Cognitive Biases in Test Reviews: When Smart People Can Be Stupid

    LSAT Prep

    LSAT biasOne of the most daunting tasks in any test preparation program, whether undertaken on your own or with an instructor,  is the practice test review. For many, it's an experience that is at once humbling and tedious, likely to repeat itself more than a dozen times over the course of their preparation. To make matters worse, the ideal test review requires more than simply going over the questions you got wrong. Ideally, you should review any question that you answered without confidence, whether you got it right or not. We've written extensively on this topic over the years, and you should probably have the following blog posts bookmarked: 

    The Best Way to Review LSAT Practice Tests

    The Ideal Way to Take an LSAT Practice Test

    How to Best Review LSAT Practice Questions

    In this blog, I'd like to highlight a few of the more prominent cognitive biases that I come across when reviewing practice tests with my students. What's a cognitive bias and why does it matter? Well, a cognitive bias refers to any type of perceptual distortion or irrational judgment, where the decision reached results from an unconscious process. Such distortions matter precisely because we aren't aware of them. We often trick ourselves into believing that, as long as we understand why we got a question wrong, our job is done. Alas, there is a bit more to it than that.

      • Hindsight Bias. The "I-knew-it-all-along" bias occurs when you believe that you knew the right answer to the question you got wrong, but just happened to choose the wrong answer. Just because you were able to narrow it down to two answer choices doesn't mean you almost got it right. You didn't. They still tricked you, and you fell for it. Unfortunately, now that you know what the correct answer choice is, you can easily buy into it, without any further introspection on your part. This is a classic example of a hindsight bias.

        • How to fix it? Don't review the questions you missed knowing what the correct answers are. Instead of explaining to yourself why a certain answer is correct, try to arrive at that answer on your own, avoiding the benefit of hindsight.

      • Choice Supportive Bias. A corollary to the hindsight bias occurs when you were stuck between two answer choices, but happened to choose the right one. When this happens, many students mistakenly believe that their choice was more righteously chosen than it actually was. The thing is, if you got the question right, but were not at all certain in your answer, you can easily miss a similar question in the future. Paradoxically, this is an even less desirable outcome than if you got the question wrong, because you probably won't even review the questions you did well on: you will either forget that you struggled on some of them, or you will pat yourself on the back for getting lucky. Consequently, you will forfeit the opportunity to analyze a potentially confusing situation, making you liable to missing a similar question in the future.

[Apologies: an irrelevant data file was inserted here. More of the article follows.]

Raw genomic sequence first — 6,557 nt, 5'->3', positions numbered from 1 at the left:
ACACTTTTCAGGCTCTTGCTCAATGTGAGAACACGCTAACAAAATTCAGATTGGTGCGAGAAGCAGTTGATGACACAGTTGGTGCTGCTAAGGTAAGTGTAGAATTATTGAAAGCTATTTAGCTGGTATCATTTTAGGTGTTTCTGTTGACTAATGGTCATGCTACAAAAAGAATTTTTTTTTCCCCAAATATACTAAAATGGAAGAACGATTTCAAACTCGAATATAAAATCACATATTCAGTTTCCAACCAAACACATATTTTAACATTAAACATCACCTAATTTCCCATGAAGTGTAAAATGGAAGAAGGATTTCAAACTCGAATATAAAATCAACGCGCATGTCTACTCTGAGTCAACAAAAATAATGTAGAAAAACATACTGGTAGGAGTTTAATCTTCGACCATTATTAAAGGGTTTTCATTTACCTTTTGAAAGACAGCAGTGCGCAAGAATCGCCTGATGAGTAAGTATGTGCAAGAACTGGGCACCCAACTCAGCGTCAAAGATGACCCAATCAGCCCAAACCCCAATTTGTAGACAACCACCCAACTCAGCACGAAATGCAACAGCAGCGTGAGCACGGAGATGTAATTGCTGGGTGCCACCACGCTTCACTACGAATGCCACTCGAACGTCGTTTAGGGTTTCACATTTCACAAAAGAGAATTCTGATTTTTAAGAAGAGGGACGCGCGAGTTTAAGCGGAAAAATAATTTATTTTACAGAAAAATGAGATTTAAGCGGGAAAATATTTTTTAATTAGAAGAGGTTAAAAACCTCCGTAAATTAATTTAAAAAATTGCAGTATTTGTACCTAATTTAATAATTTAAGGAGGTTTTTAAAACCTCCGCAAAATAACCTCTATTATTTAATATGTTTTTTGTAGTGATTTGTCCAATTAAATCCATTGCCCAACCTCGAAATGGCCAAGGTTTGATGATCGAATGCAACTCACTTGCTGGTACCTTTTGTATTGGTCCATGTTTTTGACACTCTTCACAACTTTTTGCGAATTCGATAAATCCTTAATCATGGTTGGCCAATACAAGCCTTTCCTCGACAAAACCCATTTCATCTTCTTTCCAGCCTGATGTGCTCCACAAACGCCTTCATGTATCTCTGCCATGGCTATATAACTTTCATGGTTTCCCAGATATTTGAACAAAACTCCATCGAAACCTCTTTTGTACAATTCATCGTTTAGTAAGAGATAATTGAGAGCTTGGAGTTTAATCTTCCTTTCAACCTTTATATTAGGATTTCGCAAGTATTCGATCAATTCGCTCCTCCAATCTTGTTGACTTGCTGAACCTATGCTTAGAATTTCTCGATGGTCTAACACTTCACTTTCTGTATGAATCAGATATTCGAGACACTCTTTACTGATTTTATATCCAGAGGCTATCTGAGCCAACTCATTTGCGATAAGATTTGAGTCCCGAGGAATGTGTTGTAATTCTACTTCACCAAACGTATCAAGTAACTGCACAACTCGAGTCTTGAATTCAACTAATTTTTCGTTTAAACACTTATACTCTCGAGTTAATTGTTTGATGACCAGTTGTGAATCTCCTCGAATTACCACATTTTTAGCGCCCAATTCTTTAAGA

• Overconfidence Bias. Some test-takers have an inappropriately high confidence in their answers. This is especially true when a novice test-taker comes across an attractive answer choice before closely examining the remaining choices. If you are overconfident that answer choice (A) is correct, for instance, you're unlikely to consider the remaining four answer choices on the same footing. You fell in love with an answer choice that has distorted your perception, as it were, and an objectively better answer choice may no longer receive the same level of attention or respect. 

        • How to fix it? Prephrase, but keep an open mind. Unless an answer choice matches your prephrase exceptionally well, do not assume that it is correct until you've given the remaining answer choices the respect that they deserve.

      • Self-Serving Bias. This bias occurs when you attribute a correctly answered question to your own brilliance (which is entirely possible, of course!), but blame the test-makers for your mistakes. I've seen this tendency time and time again, particularly among high-achieving students who think they can "outsmart" the test.

        • How to fix it? Don't ever argue with the test! Remember: this is a very well-assembled test, where every item is extensively vetted. If you screwed something up, the mistake is on you. 

      • Availability Heuristic. Tougher problems, such killer games or passages, convoluted Formal Logic questions, etc. tend to stand out as unusual or unexpected. This usually results in false assumptions or estimations about the overall difficulty of the test, and also makes students spend an inordinate amount of time focusing on esoteric concepts which are rarely tested. Just like there is no surge in births during a full moon (a classic availability heuristic that was actually tested on the October 2015 LSAT), there is no surge in particularly challenging questions on the tests you bomb. (That said, keep the LSAT Casino, as the emphasis on various logical concepts may change from test to test).

        • How to fix it? Don't focus your review on the toughest questions only! Review everything, and remember that most of your gains will come from answering low-to-medium difficulty questions quickly and correctly.

      • Planning Fallacy. This is the biggest one of all - the tendency to inaccurately predict the time necessary to reach your potential and excel at the test. Take my word for it: it always takes longer than you think.

        • How to fix it? Start preparing as early as possible. While 3-4 months is the minimum amount of time you should devote to test prep, some students can take a lot longer to see a marked improvement in their scores. Know thyself and plan accordingly!

    Photo courtesy of AJ Cann.